17. Whilst still warm, roll the sponge up as tightly as possible, rolling the paper in with it using the damp tea towel as an aid. Leave rolled up tightly until cooled
  18. Unwrap, flatten gently and spread with jam. Roll back up without the paper
  19. Slice to serve (with whipped cream and fresh summer berries)
Print
Adapted from How to cook the perfect...
H is for Home Harbinger http://hisforhomeblog.com/

Cakes & Bakes: Lemon curd and jelly tarts

Home-made lemon curd and fruit jelly tarts with a cup of tea | H is for Home

I had a bit of leftover lemon curd from last week’s Pavlova recipe… I also have jar upon jar of home-made fruit jelly in the store cupboard. As someone who hates to waste anything, I thought I would make some simple lemon curd and jelly tarts.

Making pastry tart cases | H is for Home

Whether you’re rubbing in by hand or using a food mixer, the shortcrust pastry is a breeze…

Filling pastry tart cases | H is for Home

…then fill with your preserve(s) of choice and bake. Start to finish in an hour or so. Perfect if you want to rustle up something quickly – or try a bit of baking with the kids.

Cooked lemon curd and fruit jelly tarts | H is for Home

You can leave them plain & simple – or perhaps pretty them up a bit. I garnished the top of the lemon curd tarts with a single blueberry and the jelly ones with a little sprinkle of dessicated coconut.

Adding garnishes to lemon curd and fruit jelly tarts | H is for Home

They’re a good finger food for a party or an afternoon or high tea. They’re simple, inexpensive and delicious – a great combination!

Click here or on the image below to save the recipe for later!

Home-made jelly and lemon curd tarts | H is for Home

Lemon curd and jelly tarts
Yields 24
Cook Time
15 min
Cook Time
15 min
Ingredients
  1. 180g/6oz plain flour
  2. pinch of salt
  3. 90g/3oz cold butter, cubed
  4. 3-4 tbsp cold water
  5. 8tbsp lemon curd
  6. 8tbsp fruit jelly or jamHome-made lemon curd and jelly tart ingredients
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Instructions
  1. Put the flour and salt into a food processor and whiz briefly together to mix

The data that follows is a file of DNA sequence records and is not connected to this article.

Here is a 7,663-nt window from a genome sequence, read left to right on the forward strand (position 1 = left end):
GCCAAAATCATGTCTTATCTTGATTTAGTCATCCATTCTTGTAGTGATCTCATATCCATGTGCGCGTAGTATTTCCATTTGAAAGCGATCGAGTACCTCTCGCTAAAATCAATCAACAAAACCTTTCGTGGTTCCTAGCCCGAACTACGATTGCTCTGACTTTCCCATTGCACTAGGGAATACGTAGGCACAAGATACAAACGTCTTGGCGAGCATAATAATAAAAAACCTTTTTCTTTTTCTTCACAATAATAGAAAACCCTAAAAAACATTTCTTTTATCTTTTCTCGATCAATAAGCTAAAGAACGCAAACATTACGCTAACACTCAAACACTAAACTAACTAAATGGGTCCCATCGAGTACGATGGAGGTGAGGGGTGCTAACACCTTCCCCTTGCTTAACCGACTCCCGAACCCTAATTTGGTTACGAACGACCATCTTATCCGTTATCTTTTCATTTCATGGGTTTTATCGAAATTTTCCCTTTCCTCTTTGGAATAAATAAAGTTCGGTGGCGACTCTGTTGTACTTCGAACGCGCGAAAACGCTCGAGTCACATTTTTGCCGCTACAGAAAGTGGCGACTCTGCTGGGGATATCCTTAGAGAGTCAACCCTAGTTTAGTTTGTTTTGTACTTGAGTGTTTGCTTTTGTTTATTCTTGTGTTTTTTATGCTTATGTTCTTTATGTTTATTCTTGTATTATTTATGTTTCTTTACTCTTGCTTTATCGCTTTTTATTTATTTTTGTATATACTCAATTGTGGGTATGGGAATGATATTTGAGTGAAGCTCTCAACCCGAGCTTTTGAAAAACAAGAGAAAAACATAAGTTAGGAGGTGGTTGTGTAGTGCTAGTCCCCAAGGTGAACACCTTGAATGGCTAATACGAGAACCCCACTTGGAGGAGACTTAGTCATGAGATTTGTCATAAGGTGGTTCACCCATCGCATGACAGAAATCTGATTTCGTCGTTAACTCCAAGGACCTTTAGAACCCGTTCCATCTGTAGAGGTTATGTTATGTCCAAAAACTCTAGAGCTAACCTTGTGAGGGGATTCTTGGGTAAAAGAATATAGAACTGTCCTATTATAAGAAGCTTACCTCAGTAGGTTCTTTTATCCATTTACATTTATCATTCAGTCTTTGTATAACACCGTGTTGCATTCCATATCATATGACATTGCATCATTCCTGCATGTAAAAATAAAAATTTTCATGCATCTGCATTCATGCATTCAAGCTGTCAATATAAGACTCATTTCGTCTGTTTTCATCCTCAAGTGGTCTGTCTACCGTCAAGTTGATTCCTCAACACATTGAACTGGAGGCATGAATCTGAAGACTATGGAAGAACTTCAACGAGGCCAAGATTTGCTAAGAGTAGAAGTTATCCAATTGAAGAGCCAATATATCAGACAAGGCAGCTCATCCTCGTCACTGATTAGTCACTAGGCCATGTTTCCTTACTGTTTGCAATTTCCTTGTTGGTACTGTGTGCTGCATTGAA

2. Add the butter cubes and pulse briefly a dozen times or so until you have coarse crumbs
  3. Trickle in the water continuing to pulse until the mixture resembles rough lumps and looks a bit like overcooked and dry scrambled eggs. Add only as much water as you need
  4. Tip the clumped crumbs onto a sheet of cling film and gently squeeze together into a ball without pressing too hard
  5. Wrap & chill in the fridge for at least 30 minutes
  6. Preheat the oven to 180ºC/350ºF/Gas mark 6
  7. Lightly grease a tartlet tin
  8. On a lightly floured work surface, roll the pastry out thinly
  9. Using a pastry cutter slightly larger than the circumference of a tartlet hole, cut out pastry rounds
  10. Press the pastry rounds evenly into each hole (I use the end of my rolling pin as a tamper)
  11. Fill each pastry case with about a teaspoon of lemon curd or jelly/jam
  12. Bake for 15 minutes
  13. Allow to cool for 5 minutes in the tin before attempting to remove them
  14. Allow them to cool completely on a wire rack
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H is for Home Harbinger http://hisforhomeblog.com/

Price Points: Preserve starter kits

Preserving starter kits | H is for Home

  1. Kitchen Craft preserving starter set, 4 pieces: £10, hobbycraft
  2. VonShef 9L Maslin pan jam preserving starter set bundle: £32.99, Amazon
  3. 5-Pieces preserve starter set by Kilner: £69.99, Wayfair

One of the things I love about the start of autumn is making jams, jellies, pickles, chutneys and all manner of other preserves. I made a batch of apple and chilli jelly this week… the first of the season.